Marni Francell is an archaeologist with Texas Parks and Wildlife. This article is part of the September 2018 TARL Newsletter.
McKinney Falls State Park is a hidden gem just 20-minutes from downtown Austin. The sparkling waters of Onion Creek provide relief to park visitors from the hot Texas sun and offer recreational opportunities such as swimming and fishing. Prehistorically, people depended upon the creek and its many resources to survive. Evidence of their occupation can be seen through artifacts left behind at the Smith Rockshelter (41TV42). Excavated by Dee Ann (Suhm) Story in the 1950s, the Smith Rockshelter at McKinney Falls State Park gives park visitors a glimpse of how early inhabitants of Central Texas lived. In an effort to provide a hands-on learning experience, Park Interpreter Kristen Williams and TPWD Regional Archeologist Luis Alvarado plan to have replicas of several diagnostic artifacts cast. These artifact replicas will be used for outreach activities related to the shelter and Central Texas Archeology in general. Kristen and Luis, along with TPWD Archeologist Marni Francell and AmeriCorps member Jamie Gillis, visited TARL to see the Smith Rockshelter collection and to discuss loan options for replication.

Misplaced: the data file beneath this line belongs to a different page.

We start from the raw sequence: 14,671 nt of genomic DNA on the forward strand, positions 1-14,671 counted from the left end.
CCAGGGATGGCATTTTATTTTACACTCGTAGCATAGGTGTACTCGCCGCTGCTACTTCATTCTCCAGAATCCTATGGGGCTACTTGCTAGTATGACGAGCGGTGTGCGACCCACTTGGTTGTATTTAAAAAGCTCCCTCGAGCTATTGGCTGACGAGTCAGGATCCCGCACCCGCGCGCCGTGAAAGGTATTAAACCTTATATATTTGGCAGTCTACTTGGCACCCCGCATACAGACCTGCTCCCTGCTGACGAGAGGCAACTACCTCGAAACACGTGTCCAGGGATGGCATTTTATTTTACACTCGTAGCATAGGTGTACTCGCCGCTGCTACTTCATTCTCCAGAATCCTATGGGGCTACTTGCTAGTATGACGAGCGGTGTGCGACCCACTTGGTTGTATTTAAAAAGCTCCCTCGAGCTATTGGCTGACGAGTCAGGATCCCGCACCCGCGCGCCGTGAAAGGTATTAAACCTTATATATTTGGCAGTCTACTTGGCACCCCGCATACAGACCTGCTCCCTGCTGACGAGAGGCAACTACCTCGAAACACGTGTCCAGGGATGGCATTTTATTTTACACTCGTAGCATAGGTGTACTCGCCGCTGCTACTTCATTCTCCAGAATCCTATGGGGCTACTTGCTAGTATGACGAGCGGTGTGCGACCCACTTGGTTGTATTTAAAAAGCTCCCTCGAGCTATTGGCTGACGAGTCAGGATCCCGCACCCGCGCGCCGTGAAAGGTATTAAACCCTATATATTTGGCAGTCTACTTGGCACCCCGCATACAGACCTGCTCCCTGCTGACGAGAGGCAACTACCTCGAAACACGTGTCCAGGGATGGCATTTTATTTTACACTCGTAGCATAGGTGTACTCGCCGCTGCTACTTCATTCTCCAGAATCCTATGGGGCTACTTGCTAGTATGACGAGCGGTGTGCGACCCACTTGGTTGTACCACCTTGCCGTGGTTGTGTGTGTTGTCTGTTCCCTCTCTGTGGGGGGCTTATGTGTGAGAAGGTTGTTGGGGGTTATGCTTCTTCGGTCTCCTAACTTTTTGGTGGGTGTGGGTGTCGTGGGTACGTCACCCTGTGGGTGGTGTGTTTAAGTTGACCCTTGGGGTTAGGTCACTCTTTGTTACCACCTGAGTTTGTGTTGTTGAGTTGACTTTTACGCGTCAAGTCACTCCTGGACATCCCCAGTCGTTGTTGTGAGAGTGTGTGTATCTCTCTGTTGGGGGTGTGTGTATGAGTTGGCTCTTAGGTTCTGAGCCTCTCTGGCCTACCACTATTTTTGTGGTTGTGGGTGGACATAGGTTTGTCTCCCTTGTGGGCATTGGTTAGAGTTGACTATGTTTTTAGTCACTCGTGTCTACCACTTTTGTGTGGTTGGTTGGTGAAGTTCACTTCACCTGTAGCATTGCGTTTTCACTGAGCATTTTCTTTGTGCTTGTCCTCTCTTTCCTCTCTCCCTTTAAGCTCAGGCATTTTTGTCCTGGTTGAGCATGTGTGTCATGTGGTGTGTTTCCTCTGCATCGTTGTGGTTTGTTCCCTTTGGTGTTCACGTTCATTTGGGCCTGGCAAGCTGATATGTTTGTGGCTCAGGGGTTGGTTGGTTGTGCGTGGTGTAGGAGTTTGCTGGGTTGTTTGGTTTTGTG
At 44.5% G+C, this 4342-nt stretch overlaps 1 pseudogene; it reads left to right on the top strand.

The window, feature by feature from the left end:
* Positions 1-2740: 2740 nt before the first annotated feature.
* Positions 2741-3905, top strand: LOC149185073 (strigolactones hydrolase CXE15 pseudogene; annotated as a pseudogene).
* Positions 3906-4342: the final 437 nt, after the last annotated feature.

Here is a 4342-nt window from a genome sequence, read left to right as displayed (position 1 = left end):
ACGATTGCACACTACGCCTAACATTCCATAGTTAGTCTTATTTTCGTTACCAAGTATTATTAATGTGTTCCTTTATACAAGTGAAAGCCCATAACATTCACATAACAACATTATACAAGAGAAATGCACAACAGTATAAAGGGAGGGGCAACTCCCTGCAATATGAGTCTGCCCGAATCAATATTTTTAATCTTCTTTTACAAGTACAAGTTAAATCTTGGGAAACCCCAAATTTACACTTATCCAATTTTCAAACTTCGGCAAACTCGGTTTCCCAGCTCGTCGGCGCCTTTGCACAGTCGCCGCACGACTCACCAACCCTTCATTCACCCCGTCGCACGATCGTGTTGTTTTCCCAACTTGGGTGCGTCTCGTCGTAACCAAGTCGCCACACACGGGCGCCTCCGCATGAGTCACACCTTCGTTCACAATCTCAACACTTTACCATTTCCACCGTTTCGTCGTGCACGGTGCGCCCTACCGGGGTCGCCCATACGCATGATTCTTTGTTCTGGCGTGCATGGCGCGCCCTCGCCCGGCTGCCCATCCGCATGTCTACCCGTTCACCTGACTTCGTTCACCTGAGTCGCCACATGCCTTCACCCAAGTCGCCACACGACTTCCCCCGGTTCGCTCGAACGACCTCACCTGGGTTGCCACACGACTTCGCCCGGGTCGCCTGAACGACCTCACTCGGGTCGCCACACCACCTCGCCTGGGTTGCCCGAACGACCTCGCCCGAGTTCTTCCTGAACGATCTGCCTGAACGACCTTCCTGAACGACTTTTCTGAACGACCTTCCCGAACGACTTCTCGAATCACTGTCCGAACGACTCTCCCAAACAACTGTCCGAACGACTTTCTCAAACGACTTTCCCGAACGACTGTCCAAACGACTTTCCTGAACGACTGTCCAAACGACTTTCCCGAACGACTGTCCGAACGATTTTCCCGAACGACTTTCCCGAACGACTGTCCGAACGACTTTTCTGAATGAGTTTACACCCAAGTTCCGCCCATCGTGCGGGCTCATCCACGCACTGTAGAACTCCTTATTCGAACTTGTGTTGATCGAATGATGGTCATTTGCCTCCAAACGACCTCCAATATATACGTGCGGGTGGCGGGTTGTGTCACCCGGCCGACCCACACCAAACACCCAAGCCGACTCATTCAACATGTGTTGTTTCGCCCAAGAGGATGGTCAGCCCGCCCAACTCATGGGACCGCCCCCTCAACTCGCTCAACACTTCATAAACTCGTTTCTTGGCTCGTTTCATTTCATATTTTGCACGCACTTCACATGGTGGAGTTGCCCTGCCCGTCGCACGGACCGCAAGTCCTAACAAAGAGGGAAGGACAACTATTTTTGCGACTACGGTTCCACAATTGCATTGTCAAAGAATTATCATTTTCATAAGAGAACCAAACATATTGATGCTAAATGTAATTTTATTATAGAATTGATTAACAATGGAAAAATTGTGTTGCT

Most archeological collections from Texas State Parks are curated at the Texas Parks and Wildlife Department (TPWD) Archeology Lab, a state certified curatorial facility. However, the 1950s Smith Rockshelter collection is housed at the Texas Archeological Research Lab because the shelter, at the time, was on private property. McKinney Falls was not acquired by the State of Texas until the early 1970s. It was opened to the public on April 15, 1976.
Upcoming programs at McKinney Falls can be found here. While
it may be some time before the replicas are ready, park staff look forward to providing the public with the opportunity to hold history in their hands.